Falcarragh man Seán Ó Cuirreáin resigns as Language Commissioner

THE decision of Falcarragh man Seán Ó Cuirreáin to step down from his role as An Coimisinéir Teanga (Language Commissioner) before the end of his term has been described as ‘a disastrous blow to the Irish language’.

Mr Ó Cuirreáin made his announcement to the Joint Committee on Public Service Oversight and Petitions.

Amongst the reasons cited by An Coimisinéir Teanga, who is from Falcarragh,  was the marginalisation of the Irish language in the public administration system; the inadequate implementation of statutory language schemes by public bodies; the poor standard of the schemes themselves; the void left in the wake of the review of the Official Languages Act; the Government’s decision to merge the Office of An Coimisinéir Teanga with the Office of the Ombudsman; insufficient resources essential to the Office to duly and fully fulfil its statutory obligations; the lack of staff proficient in Irish in the civil service; and the faulty new system that is to take the place of the bonus marking scheme.


The President of Conradh na Gaeilge, Donnchadh Ó hAodha, said that Mr Ó Cuirreáin’s announcement is ‘undoubtedly the worst blow to the Irish language in many long years’.

He said: “Conradh na Gaeilge can well understand his reasons for stepping down; the Government has made bad decision after bad decision in relation to the Irish language since taking office in 2011. One only has to look at the decision to merge An Chomhairle um Oideachas Gaeltachta agus Gaelscolaíochta (COGG) into the NCCA, the total disregard shown by the Government for the amendments recommended for the Gaeltacht Act 2012, and even the changes planned for the Office of An Coimisinéir Teanga itself.”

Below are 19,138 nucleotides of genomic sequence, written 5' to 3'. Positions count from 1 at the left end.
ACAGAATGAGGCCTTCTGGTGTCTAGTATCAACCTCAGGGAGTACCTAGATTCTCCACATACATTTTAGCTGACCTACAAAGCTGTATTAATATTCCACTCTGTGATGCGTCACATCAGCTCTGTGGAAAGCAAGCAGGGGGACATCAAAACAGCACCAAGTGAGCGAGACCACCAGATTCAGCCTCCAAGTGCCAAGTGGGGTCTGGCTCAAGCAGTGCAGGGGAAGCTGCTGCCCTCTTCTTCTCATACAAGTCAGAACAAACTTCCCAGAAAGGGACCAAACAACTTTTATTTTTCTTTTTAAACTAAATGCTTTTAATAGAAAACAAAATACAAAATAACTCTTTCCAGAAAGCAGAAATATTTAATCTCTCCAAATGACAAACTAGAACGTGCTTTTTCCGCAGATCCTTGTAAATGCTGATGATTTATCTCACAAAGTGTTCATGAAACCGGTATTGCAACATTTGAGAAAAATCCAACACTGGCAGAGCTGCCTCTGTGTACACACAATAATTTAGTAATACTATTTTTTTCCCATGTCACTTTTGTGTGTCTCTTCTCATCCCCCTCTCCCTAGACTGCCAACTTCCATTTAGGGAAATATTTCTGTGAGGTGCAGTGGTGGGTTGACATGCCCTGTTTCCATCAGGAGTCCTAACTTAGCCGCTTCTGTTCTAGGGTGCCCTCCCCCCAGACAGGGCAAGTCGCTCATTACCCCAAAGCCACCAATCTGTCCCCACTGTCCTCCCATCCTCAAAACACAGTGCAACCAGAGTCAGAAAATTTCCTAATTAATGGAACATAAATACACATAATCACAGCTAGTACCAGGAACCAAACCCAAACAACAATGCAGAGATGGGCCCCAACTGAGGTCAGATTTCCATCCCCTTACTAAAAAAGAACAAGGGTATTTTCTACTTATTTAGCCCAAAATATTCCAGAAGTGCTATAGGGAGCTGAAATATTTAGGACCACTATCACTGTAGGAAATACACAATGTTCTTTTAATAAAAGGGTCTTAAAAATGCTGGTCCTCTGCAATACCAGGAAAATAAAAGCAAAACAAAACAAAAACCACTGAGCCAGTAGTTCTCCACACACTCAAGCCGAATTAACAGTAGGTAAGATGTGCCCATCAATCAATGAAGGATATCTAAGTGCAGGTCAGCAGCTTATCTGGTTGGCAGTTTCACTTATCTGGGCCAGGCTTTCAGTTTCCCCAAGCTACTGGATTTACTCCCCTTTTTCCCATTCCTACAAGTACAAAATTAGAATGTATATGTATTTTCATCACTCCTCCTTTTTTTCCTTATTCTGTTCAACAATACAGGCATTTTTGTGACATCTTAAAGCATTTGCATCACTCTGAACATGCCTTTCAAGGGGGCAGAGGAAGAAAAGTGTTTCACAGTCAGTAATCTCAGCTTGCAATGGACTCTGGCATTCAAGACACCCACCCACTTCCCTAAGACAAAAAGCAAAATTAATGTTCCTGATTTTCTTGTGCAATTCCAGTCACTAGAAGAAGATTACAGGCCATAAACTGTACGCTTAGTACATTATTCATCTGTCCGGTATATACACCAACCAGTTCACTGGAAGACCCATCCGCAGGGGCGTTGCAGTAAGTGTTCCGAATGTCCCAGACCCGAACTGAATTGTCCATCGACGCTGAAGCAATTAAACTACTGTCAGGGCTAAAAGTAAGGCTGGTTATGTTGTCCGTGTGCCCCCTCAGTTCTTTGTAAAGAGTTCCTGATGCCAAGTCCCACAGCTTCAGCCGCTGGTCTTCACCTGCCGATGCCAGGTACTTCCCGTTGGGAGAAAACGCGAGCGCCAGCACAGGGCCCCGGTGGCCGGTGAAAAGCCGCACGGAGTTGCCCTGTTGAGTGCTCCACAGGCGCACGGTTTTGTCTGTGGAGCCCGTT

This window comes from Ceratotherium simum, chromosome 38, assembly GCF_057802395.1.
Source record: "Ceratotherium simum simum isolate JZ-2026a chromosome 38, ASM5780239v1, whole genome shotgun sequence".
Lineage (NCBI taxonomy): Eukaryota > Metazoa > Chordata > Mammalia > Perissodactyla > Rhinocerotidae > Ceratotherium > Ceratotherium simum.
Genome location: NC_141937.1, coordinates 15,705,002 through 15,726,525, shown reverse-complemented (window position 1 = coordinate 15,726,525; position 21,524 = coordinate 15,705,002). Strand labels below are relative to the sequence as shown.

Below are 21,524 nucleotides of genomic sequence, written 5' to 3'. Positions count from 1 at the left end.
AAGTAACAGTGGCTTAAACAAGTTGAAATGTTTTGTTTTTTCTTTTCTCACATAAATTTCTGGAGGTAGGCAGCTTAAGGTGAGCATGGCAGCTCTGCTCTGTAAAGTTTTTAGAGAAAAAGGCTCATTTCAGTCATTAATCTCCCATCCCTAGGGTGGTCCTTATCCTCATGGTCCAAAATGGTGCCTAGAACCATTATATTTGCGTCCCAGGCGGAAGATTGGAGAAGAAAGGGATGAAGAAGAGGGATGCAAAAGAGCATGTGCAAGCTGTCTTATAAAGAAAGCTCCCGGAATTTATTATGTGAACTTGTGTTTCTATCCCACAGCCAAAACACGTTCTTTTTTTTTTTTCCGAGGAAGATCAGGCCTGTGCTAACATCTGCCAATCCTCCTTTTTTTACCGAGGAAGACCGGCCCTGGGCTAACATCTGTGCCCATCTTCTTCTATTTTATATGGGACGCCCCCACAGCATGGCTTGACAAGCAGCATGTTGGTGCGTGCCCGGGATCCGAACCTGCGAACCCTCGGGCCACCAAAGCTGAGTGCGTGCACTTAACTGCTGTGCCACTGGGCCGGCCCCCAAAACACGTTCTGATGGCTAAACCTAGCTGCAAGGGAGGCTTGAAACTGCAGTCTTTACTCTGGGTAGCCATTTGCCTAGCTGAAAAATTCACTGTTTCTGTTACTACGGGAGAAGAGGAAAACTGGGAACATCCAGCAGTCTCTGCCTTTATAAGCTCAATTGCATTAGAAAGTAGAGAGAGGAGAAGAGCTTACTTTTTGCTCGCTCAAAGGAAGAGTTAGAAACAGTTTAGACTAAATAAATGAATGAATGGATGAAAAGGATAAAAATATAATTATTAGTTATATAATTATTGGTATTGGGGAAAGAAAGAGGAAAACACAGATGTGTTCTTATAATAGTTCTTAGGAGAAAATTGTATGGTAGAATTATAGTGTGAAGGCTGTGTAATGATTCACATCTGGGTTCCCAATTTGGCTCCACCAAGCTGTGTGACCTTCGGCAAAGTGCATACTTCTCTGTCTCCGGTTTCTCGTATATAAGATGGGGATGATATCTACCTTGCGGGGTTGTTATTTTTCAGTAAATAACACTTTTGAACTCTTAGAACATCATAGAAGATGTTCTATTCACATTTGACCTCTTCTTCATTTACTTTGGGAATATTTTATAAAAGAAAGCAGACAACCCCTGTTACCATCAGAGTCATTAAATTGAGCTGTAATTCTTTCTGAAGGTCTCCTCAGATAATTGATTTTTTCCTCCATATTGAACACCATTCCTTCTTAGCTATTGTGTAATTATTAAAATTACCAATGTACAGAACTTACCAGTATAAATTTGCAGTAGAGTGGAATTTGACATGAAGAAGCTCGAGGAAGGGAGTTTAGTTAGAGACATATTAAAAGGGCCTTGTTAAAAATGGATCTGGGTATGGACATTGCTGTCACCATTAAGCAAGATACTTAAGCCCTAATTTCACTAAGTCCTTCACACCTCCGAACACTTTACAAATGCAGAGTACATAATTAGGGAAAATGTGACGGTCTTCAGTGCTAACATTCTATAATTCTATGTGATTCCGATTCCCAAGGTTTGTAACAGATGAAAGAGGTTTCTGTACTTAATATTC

The Government announced in October 2013 that the Irish-language bonus mark system for recruitment and promotions in the civil service would also be abolished, but according to the statement made by An Coimisinéir Teanga in the Houses of the Oireachtas today, research based on official figures from the Department of Education and Skills indicate that it would take approximately 28 years to increase the administrative staff with fluency in Irish in the Department from its current percentage of 1?% to 3% under the new system envisaged by the Government – provided the system was implemented in its entirety and with the best possible results.

Julian de Spáinn, General Secretary of Conradh na Gaeilge, added that his departure was ‘a disastrous blow to the Irish language’ and appealed to Mr Ó Cuirreáin to rethink.

De Spáinn said: “The Irish language has reached crisis-point and we must tackle this crisis as a matter of extreme urgency. Conradh na Gaeilge is calling on the Government to listen to every point made by An Coimisinéir Teanga to the Joint Committee today, and to undertake to immediately resolve these problems in partnership with An Coimisinéir Teanga and with the community.”

An Coimisinéir Teanga has stated today that, as an essential first step and with the Official Languages Act being revised as part of the programme for Government, clear provision must be made to ensure that employees of the State that will be dealing with members of the Gaeltacht community have Irish, without question, without condition. Conradh na Gaeilge completely concurs with An Coimisinéir Teanga’s assertion that the use of English cannot continue to be forced upon native Irish speakers when they deal with state bodies, and the question of language proficiency at the recruitment stage and in civil service and public service promotions must be revisited immediately.

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